How does a bow type suggest either warship or merchant standard? Can't a specific bow be both?The curved clipper bow on the type 075 is totally unlike those on any other Chinese warship. It suggest to me this ship’s hull is based merchant design, and not warship standard. Whether that is actually so might be shown once we actually see the underwater hull form around the screws and propellers.
Absolutely. Bow design tends more to reflect the sea conditions, e.g. North Atlantic vs. South Pacific, and whether the ship is intended more for open seas or littoral waters.How does a bow type suggest either warship or merchant standard? Can't a specific bow be both?
So what is @Richard Santos talking about?Absolutely. Bow design tends more to reflect the sea conditions
Straight raked bows are popular because they are cheap to make, not because they are higher standard.
The curved clipper bow is more desired than a straight raked bow, but also more expensive to build. It is better than straight raked bow to keep waves to reach the deck in rough sea state. It also greatly increase buoyancy when the bow dips into the water. Many older built Navy ships choose this type.
Straight raked bow becomes popular in the Navies because it is easy and cheap to build. Just weld flat straight plates together, you get a ship. While to make that curve of a clipper bow out of steel plate, one need the huge press machine. There was a documentary recently talking about that press machine and how the Type 055 ships' clipper bow is made out of it. That machine can make any curve the designer want because it is computer controlled.
Prior of 055, the 052xs are using straight raked bows just like US Tico and Arleigh Burke.
The only advantage of Straight raked bow over clipper bow is that it has a little bigger volume at the bow which is preferred by commercial ships like most of the new yacht.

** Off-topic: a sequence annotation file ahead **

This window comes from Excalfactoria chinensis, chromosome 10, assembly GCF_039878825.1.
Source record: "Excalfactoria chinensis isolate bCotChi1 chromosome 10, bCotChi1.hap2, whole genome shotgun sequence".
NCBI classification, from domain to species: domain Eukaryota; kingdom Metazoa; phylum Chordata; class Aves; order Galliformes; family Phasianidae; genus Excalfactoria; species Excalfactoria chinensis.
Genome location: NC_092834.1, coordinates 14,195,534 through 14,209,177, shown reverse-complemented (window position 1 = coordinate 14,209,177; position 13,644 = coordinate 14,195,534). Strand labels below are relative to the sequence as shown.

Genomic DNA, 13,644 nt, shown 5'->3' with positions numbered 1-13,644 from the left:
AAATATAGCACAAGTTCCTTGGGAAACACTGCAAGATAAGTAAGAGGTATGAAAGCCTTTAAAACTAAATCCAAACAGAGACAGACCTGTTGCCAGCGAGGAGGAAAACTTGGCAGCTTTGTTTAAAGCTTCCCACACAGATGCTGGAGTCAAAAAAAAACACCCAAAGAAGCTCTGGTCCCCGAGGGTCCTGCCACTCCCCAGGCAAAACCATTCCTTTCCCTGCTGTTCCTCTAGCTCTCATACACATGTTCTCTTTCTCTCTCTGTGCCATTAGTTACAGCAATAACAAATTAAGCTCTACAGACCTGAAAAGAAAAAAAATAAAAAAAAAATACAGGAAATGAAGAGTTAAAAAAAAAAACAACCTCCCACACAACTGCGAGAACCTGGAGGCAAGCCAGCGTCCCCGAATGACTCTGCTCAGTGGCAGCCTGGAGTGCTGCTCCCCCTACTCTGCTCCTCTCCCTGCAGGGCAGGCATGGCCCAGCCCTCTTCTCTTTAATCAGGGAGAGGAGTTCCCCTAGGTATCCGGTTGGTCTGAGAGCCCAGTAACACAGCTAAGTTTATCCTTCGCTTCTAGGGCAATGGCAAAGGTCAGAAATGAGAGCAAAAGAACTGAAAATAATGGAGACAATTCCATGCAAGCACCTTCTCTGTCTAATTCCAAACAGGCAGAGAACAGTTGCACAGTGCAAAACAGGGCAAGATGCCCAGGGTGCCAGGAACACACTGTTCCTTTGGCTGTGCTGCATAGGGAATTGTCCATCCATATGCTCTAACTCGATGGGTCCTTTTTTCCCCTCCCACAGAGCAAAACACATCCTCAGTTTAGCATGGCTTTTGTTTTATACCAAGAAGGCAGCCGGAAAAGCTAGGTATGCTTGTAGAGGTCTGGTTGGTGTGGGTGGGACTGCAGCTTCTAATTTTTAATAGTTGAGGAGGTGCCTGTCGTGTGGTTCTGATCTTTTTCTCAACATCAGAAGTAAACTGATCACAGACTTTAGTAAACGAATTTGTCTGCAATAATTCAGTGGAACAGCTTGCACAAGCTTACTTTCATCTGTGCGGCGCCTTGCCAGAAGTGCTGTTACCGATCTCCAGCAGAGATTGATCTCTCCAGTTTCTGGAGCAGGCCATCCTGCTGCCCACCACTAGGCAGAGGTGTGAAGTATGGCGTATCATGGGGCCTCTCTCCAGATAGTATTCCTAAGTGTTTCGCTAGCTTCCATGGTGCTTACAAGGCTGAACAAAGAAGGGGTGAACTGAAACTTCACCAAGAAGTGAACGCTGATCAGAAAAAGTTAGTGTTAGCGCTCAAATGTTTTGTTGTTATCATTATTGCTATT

US Navy having several crashes have more to do with questionable seamanship and bad luck. The fact that the Burkes survived despite being cleaved by modern freighters or tankers is a testimony to the ship's bulkhead design. Of course, you never mess around with a modern freighter or tanker that is at least twice and more of your displacement, the higher the ship's total displacement is, the stronger the keel is, and can you imagine how strong the keel is for a ship that can displace up to 400,000 tons. As for Norway, I think no one remembered to close the doors inside the ship and that ship flooded relatively quickly.So what is @Richard Santos talking about?
Lets go on the same vane. Wouldn't the fact that the US navy had several crashes lately suggest that the ships were built to a much lower standard than we had initially thought? Seems plausible given whats happen.
The 075 looks like its been built with all the lessons from other professional navies. Not so much the US
(or Norway for that matter) who have adopted different philosophies.